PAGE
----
When lost car keys, missed appointments and forgotten passwords are everyday occurrences, it gets frustrating. If your memory isn’t as good as it used to be, or as good as you’d like it to be, here are some of my favourite easy ways to compensate for a “less than perfect” memory.
This post originally appeared on Pick the Brain.
Surgeons, pilots and emergency workers use checklists. Shouldn’t you? Create a checklist for any task you do regularly like paying bills or household chores. Checklists are particularly helpful for tasks that are done infrequently such as doing your taxes, seasonal home maintenance or taking a holiday. That way you don’t have to rethink the entire process every time it rolls around. Create a Word document or Excel spreadsheet so you can easily make changes when it’s time to update the list.
I’m never more than a few steps away from a pad of Post-Its. I have them everywhere — scattered around the house, in my car and in my purse. When I have a “memory-worthy” thought I take comfort in knowing I don’t have to actually remember it. I prefer writing things down but sending yourself a text message works too.
For things you absolutely must remember, have a backup. You probably already put birthdays, appointments, or when to pay bills on your calendar. But also mark your calendar seven days before the event to give yourself time to buy a gift or make a payment.
Keep a spare car key in your purse or wallet. It’s much less likely you’ll lock both your keys and your purse in the car at the same time. But it still can happen. (Ask me how I know this!) Give an extra house key to a neighbour or hide one outside (but make sure it’s in a really, really secure spot). No hiding a key under the door mat or in a fake rock by the front door. In my previous home I used to hang a house key on a nail under my deck. Getting to it involved removing a piece of lattice and crawling in some dirt. Not very likely a burglar would figure that one out!
Do you have an old pair of eyeglasses laying around? Think about where you could use them as a backup. I keep a serviceable but outdated pair in the car. If I were to lose my good pair I can still see my way back home. I’ve also gotten caught out leaving the house wearing my prescription sunglasses only to find I’m driving back in the dark. Wearing shades. Not a good idea.
Keep everything you’re likely to forget in one convenient place by the door. Have a station — either a small table, a basket or a rack with hooks — with everything you need when you leave the house — purse or wallet, briefcase, glasses, phone, outgoing mail or to-do lists.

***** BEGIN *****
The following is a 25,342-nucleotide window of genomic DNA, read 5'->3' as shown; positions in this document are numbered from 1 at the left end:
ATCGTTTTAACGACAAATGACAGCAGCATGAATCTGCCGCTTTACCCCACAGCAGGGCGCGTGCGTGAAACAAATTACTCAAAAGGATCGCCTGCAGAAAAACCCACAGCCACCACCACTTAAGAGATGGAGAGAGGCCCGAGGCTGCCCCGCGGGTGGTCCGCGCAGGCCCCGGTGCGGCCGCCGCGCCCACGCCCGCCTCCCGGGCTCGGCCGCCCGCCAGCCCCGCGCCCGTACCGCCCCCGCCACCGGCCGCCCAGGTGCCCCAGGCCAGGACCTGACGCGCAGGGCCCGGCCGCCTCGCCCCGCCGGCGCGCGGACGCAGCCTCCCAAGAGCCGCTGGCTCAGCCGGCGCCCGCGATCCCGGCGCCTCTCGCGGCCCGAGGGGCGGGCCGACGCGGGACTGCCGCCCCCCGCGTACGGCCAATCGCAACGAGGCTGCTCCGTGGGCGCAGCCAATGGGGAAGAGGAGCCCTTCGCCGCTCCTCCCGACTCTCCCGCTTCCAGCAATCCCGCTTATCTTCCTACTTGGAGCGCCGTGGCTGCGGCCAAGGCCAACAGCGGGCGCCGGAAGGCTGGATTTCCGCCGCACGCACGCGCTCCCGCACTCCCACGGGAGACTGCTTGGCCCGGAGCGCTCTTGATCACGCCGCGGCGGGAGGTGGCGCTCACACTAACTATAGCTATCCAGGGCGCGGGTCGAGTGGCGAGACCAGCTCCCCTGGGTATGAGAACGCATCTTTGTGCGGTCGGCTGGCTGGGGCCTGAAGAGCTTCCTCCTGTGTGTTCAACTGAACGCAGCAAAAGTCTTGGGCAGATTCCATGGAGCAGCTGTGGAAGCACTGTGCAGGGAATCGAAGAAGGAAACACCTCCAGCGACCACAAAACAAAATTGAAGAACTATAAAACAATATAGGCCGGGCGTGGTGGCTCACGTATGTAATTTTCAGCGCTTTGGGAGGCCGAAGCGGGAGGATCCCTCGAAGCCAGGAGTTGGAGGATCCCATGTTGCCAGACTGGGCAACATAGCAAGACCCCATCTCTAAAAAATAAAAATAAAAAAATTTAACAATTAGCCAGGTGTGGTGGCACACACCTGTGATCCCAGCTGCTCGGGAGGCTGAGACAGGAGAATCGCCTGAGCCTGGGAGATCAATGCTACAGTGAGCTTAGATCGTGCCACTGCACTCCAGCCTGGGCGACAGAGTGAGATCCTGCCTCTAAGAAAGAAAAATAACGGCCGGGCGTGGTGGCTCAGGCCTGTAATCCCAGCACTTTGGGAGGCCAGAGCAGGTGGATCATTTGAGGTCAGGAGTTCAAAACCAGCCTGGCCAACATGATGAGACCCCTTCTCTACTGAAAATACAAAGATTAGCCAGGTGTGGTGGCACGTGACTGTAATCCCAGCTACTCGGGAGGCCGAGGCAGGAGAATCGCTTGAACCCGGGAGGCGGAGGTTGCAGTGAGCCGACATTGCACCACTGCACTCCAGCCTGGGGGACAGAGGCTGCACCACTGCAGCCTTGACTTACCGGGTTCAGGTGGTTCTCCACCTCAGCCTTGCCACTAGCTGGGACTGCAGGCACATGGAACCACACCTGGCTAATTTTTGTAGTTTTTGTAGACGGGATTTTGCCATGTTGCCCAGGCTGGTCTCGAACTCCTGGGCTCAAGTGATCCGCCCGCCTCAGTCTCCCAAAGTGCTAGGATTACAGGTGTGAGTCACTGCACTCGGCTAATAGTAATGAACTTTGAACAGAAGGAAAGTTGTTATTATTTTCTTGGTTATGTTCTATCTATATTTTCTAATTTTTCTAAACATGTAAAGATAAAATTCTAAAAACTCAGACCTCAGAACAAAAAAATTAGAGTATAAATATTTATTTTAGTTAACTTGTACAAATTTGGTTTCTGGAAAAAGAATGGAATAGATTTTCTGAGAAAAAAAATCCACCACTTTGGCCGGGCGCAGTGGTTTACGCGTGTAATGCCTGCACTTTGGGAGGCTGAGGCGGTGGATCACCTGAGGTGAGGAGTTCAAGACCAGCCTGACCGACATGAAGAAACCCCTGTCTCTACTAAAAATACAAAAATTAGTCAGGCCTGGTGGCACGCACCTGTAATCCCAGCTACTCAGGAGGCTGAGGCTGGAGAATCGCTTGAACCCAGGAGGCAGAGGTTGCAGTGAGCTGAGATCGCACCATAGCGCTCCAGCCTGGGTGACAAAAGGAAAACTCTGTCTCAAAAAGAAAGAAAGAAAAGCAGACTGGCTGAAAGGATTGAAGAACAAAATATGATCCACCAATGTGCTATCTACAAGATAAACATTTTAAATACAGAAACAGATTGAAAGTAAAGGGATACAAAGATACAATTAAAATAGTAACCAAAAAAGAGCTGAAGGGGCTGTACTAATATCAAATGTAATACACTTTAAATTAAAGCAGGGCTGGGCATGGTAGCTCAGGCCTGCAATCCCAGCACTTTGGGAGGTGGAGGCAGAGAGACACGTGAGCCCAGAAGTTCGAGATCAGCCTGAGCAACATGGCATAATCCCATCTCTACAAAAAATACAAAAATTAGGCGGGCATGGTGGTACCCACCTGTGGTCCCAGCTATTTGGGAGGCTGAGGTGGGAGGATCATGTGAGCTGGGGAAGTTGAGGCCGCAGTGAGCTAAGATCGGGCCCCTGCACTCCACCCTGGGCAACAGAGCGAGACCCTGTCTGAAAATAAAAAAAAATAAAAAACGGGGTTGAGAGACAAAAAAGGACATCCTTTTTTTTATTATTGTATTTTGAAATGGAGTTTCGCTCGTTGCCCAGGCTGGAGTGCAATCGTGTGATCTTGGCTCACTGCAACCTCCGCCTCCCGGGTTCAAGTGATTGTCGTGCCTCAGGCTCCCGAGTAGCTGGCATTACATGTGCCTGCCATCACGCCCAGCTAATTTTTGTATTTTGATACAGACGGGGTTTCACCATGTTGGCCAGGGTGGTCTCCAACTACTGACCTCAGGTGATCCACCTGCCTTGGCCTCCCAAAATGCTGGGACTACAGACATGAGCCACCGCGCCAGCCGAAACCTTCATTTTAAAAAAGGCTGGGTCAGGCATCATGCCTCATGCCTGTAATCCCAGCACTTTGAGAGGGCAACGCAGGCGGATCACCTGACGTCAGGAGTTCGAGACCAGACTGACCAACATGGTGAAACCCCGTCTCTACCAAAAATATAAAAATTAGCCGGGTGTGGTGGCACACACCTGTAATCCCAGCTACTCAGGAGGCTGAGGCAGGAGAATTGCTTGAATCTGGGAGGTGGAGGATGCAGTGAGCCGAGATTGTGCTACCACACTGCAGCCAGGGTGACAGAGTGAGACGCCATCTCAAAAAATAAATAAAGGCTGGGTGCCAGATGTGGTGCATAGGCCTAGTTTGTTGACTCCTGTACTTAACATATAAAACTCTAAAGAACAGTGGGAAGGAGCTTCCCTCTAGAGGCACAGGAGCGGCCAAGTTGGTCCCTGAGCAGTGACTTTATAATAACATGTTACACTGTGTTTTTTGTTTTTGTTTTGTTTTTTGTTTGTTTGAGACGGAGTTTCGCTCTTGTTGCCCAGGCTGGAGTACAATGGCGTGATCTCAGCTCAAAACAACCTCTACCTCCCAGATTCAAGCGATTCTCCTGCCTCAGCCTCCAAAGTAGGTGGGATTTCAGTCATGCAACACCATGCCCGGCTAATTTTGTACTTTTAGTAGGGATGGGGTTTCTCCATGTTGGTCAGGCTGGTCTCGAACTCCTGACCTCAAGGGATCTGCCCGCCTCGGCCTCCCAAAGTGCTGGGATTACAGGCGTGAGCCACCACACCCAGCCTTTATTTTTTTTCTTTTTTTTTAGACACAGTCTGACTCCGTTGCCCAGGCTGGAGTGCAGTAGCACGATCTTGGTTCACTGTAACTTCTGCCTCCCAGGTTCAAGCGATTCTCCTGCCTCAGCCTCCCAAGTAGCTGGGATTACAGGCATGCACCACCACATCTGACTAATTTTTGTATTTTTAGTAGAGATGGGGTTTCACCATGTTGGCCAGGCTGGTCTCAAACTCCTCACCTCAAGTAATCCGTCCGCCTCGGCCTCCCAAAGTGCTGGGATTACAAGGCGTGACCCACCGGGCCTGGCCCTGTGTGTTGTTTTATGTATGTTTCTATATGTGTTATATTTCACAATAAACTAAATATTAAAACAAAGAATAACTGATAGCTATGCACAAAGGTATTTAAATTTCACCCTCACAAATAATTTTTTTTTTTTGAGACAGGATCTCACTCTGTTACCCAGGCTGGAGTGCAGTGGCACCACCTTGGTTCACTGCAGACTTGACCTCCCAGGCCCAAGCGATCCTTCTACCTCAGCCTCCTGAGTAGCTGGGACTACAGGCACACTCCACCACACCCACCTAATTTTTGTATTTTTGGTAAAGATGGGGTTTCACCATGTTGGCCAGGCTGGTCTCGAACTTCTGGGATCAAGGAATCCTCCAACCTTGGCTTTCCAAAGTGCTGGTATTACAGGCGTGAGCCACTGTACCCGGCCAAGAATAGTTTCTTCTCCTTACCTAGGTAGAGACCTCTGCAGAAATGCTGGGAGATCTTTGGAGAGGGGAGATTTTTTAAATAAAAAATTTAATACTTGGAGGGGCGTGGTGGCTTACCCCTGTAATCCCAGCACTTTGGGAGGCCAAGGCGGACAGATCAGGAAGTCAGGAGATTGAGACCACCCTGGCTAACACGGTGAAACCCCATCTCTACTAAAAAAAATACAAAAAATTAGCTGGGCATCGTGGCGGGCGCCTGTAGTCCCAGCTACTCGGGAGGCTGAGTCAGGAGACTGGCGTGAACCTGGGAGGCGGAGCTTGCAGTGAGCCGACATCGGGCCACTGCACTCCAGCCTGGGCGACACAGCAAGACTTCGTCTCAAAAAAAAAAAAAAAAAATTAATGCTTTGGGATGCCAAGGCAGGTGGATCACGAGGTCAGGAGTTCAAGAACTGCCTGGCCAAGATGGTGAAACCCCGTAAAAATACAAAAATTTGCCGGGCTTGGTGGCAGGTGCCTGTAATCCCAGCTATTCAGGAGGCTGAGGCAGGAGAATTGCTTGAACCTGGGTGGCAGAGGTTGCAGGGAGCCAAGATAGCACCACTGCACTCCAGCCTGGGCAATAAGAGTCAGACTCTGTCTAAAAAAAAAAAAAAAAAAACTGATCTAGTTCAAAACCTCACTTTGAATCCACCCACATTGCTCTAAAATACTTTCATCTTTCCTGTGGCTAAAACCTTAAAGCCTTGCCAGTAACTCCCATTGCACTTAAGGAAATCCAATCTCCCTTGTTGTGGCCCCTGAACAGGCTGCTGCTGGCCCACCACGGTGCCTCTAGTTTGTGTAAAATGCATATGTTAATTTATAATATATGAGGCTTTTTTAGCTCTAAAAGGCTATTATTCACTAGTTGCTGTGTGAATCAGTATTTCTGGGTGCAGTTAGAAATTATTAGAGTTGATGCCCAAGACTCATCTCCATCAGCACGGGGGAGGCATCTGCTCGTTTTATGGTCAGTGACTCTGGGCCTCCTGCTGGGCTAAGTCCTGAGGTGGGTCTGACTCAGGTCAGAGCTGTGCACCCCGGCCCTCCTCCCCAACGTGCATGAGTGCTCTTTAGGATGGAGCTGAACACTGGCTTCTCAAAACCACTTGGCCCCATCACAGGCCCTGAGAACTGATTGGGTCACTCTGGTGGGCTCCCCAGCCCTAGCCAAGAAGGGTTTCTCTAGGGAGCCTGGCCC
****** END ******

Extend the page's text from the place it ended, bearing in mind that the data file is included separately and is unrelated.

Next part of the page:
Keep your car keys in a dish or on a hook by the door. Always put them back first thing when you walk in the door so you won’t have to tear through the house looking for them. This is especially important if you aren’t the only person using that vehicle.
It’s amazing how many bits of data we all have to know — phone numbers, birthdays, appointments, passcards, pin numbers, bank account numbers and on it goes. But with a password manager you won’t need to remember any of them.
A password manager is a program that creates passcards so you can log into your online accounts automatically. You only need to remember one master password (of your own creation) and the rest is taken care of with a click of your mouse. If you shop, pay bills or bank online, this really saves you time, frustration and some serious brain strain.
A password manager also makes your computer and online information more secure. Now you can make your passwords complicated, since you no longer need to remember them. Did you know the two most common passwords are “123456″ and “password”? Seriously.
If you are guilty of using the same simple password for all your logins, you really need to get a password management program! It could save you from being hacked or from having your identify stolen. Your passwords should like more like “tO&G3JubZQ” and less like “1234″.
“Control + F” Command
Have you ever read something on a webpage and wanted to refer back to it but couldn’t find it again? That’s where the Control F function comes in handy.
If you want to search for a particular word or phrase on any web page or document, hold the CRTL button down, then click the F key. Enter the word or phrase you’re looking for and it will be highlighted for you. This is almost as good as having a photographic memory! Google has found that 90 per cent of computer users don’t know the Control F command, but now you’ll be part of the 10 per cent that do.
You don’t need an exceptional memory to function well in this busy and information-loaded world. An arsenal of the right tools, tips and tricks can definitely help your life run more smoothly. What are some of your favourite tricks for keeping on top of all that you have to remember?
When Your Memory Sucks: 6 Easy Ways to Compensate [Pick the Brain]
Deane Alban holds a bachelor’s degree in biology and has taught and written about natural health for over 20 years. She is the co-founder of BeBrainFit.com and the author of Brain Gold: Brain Fitness Guide for Boomers. She has discovered that most of us are inadvertently harming our brains… even when we follow a “healthy” lifestyle. If you’re concerned about staying mentally sharp for life, learn more here.